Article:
If you’re looking for a car, you might find someone offering a deal that looks too good to be true on a nice-looking vehicle with a salvage title. Maybe you enjoy tinkering with cars and think buying a salvaged car, repairing it and making it road-worthy again will be challenging and rewarding for you. There's a catch to this plan, however. Salvage titled vehicles can be difficult to insure, especially if you prefer full coverage, so you'll need to do your homework first.
TL;DR (Too Long; Didn't Read)
Many insurance companies do not offer full coverage insurance for salvage titled vehicles, and even getting limited coverage can be a challenge. Be prepared to do some extra research and contact multiple insurance companies.
Cars With Salvage Titles
Vehicles with salvage titles usually have been severely damaged in a collision, fire, flood or other disaster. States have different rules over which vehicles require a salvage title. Some base the requirement on the amount of damage as a proportion of the vehicle's retail value, while others require the vehicle to have been declared a total loss by the original insurance company. If it’s the latter, insurers generally take the cars and auction them off to a salvage yard or to someone looking to rebuild it.
Common Insurance Challenges
It can be tricky to get coverage for a salvage title vehicle, in part because insurance companies may find it hard to value the car. It may have been declared a total loss simply because of cosmetic damage. It could be written off because its age meant that a comparatively small repair wasn't worthwhile to the insurer. In either case, it's very difficult to tell from a salvage title. Insurance companies base their rates on the value of the car, which is determined in part on its condition. Since a salvage title doesn't lend itself to an accurate valuation, most insurance companies pass on insuring vehicles bearing one.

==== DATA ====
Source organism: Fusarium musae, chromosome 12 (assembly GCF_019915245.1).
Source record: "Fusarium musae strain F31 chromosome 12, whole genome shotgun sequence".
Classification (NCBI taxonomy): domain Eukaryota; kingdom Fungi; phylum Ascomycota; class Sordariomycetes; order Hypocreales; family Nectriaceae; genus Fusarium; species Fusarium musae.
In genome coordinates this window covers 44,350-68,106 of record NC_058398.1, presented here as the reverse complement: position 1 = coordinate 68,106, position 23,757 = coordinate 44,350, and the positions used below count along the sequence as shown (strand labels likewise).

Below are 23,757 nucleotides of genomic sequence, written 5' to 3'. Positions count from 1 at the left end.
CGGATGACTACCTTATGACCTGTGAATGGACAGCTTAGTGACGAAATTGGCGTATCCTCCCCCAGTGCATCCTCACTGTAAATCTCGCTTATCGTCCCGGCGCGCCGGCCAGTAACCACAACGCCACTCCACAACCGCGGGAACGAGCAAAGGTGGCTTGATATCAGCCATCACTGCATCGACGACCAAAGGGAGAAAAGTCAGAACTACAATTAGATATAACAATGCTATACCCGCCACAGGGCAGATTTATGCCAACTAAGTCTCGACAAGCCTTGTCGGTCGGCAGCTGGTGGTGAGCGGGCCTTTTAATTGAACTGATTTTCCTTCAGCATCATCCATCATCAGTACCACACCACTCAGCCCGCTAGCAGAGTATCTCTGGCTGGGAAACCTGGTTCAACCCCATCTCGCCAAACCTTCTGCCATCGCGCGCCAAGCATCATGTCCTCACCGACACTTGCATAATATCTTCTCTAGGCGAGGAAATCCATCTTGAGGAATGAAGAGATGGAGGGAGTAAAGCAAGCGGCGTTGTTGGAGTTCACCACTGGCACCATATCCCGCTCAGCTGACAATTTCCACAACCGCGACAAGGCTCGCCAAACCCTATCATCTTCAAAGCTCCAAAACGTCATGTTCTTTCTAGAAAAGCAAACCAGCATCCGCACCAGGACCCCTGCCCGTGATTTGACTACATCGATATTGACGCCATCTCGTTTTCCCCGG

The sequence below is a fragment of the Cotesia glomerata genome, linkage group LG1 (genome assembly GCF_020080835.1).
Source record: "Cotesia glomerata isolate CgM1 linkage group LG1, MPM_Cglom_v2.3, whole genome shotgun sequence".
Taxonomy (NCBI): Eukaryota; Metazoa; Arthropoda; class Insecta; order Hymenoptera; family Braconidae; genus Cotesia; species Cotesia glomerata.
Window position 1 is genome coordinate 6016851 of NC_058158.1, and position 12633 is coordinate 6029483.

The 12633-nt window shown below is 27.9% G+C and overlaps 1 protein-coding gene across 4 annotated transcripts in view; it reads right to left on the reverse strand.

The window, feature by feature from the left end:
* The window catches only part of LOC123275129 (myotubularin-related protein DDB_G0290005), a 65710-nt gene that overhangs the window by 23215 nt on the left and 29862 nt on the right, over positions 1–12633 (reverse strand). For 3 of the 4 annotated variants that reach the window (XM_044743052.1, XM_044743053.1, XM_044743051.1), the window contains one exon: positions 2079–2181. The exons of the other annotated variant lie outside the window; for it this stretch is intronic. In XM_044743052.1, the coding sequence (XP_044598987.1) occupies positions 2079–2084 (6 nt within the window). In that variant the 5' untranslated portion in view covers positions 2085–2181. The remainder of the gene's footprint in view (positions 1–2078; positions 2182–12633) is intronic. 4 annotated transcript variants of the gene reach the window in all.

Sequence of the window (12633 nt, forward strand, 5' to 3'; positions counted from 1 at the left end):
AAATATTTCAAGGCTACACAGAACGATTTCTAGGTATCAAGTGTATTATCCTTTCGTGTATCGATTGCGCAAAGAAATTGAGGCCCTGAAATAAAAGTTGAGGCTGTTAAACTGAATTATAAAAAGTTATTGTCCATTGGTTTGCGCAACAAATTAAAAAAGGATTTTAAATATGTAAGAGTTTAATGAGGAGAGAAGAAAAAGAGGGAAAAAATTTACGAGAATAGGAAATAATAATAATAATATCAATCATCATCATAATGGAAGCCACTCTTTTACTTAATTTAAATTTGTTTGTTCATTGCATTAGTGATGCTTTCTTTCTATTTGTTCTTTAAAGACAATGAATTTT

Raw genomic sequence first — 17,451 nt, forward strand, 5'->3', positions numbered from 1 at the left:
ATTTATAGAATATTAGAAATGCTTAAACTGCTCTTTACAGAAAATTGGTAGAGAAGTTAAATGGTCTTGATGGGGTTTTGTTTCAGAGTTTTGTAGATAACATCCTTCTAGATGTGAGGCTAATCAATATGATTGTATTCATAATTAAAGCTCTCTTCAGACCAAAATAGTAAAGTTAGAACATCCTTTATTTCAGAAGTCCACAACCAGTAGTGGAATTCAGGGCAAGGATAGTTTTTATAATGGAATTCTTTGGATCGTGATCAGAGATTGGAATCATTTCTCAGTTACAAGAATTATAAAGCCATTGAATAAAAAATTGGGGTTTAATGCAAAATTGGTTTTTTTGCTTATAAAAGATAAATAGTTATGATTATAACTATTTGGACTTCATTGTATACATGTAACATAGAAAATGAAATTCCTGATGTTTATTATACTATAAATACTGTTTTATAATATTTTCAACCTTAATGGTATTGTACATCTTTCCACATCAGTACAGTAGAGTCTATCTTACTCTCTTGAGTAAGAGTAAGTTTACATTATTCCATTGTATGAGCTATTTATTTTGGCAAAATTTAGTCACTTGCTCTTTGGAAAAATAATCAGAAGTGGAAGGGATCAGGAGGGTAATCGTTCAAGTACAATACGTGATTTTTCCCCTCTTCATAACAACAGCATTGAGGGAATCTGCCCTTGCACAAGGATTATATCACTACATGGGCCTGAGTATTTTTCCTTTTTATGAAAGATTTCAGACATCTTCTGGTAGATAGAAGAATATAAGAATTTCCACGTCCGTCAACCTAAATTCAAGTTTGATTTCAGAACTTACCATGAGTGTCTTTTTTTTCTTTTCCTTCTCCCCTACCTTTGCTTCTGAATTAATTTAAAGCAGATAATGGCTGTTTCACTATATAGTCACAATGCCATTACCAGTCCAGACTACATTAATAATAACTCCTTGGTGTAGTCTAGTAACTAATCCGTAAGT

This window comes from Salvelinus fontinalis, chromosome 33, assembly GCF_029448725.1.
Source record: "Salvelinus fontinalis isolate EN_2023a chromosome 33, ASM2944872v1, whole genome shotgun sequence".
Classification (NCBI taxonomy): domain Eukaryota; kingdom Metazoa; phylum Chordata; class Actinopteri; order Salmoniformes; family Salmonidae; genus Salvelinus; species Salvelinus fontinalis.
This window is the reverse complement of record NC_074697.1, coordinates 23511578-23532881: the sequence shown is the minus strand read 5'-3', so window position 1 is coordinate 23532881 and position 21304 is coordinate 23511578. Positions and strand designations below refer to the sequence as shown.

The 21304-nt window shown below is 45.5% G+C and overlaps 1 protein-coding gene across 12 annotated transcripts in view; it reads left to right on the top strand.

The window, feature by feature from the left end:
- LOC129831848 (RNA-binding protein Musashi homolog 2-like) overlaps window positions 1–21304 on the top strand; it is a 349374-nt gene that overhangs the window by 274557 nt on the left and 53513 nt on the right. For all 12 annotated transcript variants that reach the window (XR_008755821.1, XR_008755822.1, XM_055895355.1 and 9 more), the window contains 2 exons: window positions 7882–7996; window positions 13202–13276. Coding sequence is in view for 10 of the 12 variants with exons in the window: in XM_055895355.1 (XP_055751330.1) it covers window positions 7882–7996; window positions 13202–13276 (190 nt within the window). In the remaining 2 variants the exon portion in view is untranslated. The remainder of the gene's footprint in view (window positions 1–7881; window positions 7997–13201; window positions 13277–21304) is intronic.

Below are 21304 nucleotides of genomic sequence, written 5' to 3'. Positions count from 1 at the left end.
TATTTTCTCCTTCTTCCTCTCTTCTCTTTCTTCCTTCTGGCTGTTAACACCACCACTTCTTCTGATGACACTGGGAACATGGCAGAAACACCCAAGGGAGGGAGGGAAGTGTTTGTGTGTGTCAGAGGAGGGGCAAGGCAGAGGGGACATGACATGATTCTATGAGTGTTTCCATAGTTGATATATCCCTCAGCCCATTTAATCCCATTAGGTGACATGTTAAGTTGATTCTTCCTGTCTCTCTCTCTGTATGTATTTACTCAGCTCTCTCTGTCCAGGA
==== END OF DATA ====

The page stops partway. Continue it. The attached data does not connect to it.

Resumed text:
Ask Around About Insurance
Finding insurance for a salvage title vehicle will require some legwork or a switch of companies. For example, State Farm won’t insure cars they previously declared a total loss but will consider insuring those written off by other insurers. Unlike others, it will offer collision and comprehensive coverage to those salvage title vehicles it elects to insure. Liability insurance generally will be easier to find, though it will still be a challenge for a salvage title vehicle. If you do find full coverage, expect the insurance company to value the car as it was before any repairs were made.
Buying a Salvaged Car
The difficulty in finding full insurance coverage for a salvage title vehicle can make them difficult to purchase. Most financing companies require collision and comprehensive coverage to protect their investment, which means they won't loan you money to buy a car that can’t get that kind of insurance. Be prepared to pay cash and expect to have difficulty if you ever try to sell it, because the buyer will be in the same position you were regarding coverage issues.